Over the last few months, an increasing number of software packages have emerged to help advisers in comparing the cost to consumers of using different platforms.
Capita’s Comparator system was recently demonstrated around the country in a series of roadshows and the adviser assets system (see www. adviserasset.co.uk) offers advisers the ability to compare the charges from a range of different platforms. There is also Skandia’s free Platform Watch service.
In addition, this are offers a major opportunity both to the main pension transfer analysis systems Selectapension and O&M.
If an adviser is going to compare all the options in a pension consolidation process, considering the platforms must now be a key option to bear in mind.
I have not yet had the opportunity to compare the platform-related functionality of all these offerings but such a project is high on my to-do list and a summary of my findings will appear on these pages in due course.
In the meantime, I believe there are some valuable questions to ask about what is the best role for such services.
Research systems are nothing new, Synaptic and Defaqto have been offering services for years and if these new solutions deliver a way for advisers to document more clearly to clients the full charges involved in a platform then, used cautiously, they may have much to offer.
Equally, it has long been widespread practice for life offices to have large teams of people reverse-engineering both the main product research systems so their broker consultants can encourage advisers to focus on the features which put their particular product at the top of a league table.
I am already hearing stories of similar behaviour in the platform market. I think it would be a shame if the use of these new services degenerated into a game of who can best argue their features in a way that, to some extent, undermined the value of such services in the life and pension arena.
I understand the FSA is due to due to deliver its draft rules on the platform sector before the end of next month, with final rules before the end of the year.
Until these are delivered, many questions remain open but even before the regulatory framework is confirmed, impartial plat form comparison services should be a valuable aid.
I see a strong case for having an objective way for advisers to use technology to demonstrate the true cost of dealing with not just platforms but any form of investment provider. Indeed, I think we have probably reached the stage where a product comparison tool needs to consider both life and pension and platform assets in a single process to document a customer’s options comprehensively.
A platform comparison system that does not look at life offices could be accused of only looking at part of the market and the same is true of a life and pension system that does not include platforms.
But, to be clear, I think it is important to understand what such systems are best used for. These services should have a very valuable role to play in the disclosure process but I question if they are the best way to define overall suitability.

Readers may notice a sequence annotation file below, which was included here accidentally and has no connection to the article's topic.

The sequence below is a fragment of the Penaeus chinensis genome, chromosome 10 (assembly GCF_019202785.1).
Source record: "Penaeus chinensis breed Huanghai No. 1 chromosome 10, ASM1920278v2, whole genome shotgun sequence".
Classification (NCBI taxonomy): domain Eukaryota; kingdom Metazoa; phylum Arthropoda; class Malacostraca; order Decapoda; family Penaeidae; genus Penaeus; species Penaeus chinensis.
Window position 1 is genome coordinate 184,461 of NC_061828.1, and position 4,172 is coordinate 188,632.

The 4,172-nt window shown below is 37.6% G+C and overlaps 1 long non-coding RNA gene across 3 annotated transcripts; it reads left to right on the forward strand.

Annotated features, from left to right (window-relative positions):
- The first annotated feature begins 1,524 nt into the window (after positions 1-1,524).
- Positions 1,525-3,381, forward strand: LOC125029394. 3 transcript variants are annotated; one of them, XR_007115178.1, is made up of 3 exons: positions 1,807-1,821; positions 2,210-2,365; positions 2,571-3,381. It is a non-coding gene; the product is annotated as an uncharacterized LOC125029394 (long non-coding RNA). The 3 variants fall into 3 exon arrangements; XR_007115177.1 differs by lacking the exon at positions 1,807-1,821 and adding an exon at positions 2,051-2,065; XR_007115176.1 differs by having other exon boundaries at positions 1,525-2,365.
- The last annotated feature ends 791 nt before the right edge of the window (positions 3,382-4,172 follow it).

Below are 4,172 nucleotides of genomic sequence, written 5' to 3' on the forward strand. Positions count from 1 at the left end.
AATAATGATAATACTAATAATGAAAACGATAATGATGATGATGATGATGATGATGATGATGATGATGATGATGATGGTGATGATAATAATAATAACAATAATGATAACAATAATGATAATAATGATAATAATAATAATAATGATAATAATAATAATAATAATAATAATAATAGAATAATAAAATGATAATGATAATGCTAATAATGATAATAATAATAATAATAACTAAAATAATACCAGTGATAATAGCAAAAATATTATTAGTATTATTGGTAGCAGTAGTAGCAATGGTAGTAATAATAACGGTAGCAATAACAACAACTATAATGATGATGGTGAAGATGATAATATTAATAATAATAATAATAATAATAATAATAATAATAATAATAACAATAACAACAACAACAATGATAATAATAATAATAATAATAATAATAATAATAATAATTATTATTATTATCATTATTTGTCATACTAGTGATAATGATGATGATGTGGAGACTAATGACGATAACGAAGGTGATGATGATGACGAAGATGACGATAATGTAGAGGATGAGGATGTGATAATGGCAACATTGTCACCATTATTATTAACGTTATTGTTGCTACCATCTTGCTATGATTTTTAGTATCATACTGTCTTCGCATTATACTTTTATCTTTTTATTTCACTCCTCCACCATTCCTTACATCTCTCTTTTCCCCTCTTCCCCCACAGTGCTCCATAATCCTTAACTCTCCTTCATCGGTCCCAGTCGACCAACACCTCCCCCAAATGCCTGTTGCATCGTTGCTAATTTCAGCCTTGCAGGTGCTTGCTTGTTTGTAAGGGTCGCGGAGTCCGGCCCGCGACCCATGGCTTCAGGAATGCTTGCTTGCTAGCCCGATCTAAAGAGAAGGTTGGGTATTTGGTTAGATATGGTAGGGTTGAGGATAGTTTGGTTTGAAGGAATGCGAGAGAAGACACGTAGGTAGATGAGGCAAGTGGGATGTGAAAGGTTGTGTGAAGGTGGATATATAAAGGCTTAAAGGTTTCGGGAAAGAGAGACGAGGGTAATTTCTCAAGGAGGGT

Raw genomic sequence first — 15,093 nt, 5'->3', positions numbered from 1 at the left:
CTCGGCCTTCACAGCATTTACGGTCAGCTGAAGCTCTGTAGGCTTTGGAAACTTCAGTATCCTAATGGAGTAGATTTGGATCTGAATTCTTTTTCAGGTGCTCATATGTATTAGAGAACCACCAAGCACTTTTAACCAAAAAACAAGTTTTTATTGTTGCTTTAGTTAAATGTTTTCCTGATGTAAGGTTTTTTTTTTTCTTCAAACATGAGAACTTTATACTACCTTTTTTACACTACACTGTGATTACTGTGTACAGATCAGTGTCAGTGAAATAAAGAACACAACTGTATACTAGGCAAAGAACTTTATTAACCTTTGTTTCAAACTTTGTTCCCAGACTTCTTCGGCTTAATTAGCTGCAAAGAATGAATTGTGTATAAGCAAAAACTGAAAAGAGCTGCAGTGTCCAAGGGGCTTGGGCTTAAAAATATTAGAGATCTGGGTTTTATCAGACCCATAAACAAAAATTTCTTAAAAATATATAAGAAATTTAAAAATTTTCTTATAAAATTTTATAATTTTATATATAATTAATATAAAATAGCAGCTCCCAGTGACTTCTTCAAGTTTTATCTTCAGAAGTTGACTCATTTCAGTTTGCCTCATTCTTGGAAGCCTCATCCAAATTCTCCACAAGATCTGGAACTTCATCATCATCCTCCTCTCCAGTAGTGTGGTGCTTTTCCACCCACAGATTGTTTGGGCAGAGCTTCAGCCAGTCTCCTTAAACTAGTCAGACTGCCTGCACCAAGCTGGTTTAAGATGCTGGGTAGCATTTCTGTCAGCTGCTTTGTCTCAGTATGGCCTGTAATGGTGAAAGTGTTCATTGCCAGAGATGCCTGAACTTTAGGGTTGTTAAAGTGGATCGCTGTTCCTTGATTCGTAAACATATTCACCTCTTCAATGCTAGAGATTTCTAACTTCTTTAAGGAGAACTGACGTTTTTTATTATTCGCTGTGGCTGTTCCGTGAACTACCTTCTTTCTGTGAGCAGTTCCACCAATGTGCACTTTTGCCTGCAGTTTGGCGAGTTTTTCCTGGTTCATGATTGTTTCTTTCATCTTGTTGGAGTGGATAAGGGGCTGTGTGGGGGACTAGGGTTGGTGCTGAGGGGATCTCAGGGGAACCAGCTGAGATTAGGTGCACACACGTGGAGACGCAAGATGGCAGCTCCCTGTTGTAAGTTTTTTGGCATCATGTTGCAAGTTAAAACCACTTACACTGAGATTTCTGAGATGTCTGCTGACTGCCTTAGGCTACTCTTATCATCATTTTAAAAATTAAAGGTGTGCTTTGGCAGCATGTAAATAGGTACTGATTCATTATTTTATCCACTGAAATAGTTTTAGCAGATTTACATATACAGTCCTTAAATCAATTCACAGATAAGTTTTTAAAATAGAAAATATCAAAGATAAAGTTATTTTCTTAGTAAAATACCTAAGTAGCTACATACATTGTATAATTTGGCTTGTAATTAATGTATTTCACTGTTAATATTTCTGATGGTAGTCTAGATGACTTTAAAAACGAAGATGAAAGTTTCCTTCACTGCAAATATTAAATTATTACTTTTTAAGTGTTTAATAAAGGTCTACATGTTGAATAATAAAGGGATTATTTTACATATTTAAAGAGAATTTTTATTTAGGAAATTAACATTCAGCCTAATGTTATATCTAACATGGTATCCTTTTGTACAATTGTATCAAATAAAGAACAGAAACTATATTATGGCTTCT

Is the role of such services to identify on a case-by-case basis which platform to use or are such systems better employed as the equivalent of a quote portal for platforms in a similar way to how The Exchange and AssureWeb are used to obtain key features documents for pension and investment business?
If such services are to be used to identify which platform to use for each individual client, then I see risks for consumers.
From some of the early outputs I have seen, such systems can produce significantly varied result by changing just one or two variables.
This suggests that advisers might start switching clients from platform to platform on a regular basis as a result of relatively minor changes.
In practice, this would almost certainly generate more costs than it would save.
Given the range of different variables that might apply at any given time, investment choice, objectives, contribution levels and many more, as well as the frequency with which such variables can change, makes selection on pure cost grounds is highly questionable.
Choosing the right platform is more a business-level decision between platform operator and adviser. To meet the challenges of the market after the RDR, advisers are going to have to define their customer propositions clearly and deliver these in far more consistent ways than many firms have achieved previously.
Platforms are ideally suited to help advisers in segmenting their service offerings to different segments of their customer base.
Used wisely, price comparison services can have much to offer but, as the protection market has found, overly focusing on price can all too easily lead to a market where it becomes the dominant factor to the detriment of service and quality.
The platform community has thrived in no small part as a result of advisers’ desire to deliver a better proposition to their customers.
It will be a retrograde step if, in trying to achieve more effective comparisons of cost, we end up in a situation where the platform communitybecomes unduly focused on cost rather than value and quality.
It is important to have a full debate on how best these tools can serve advisers and consumers.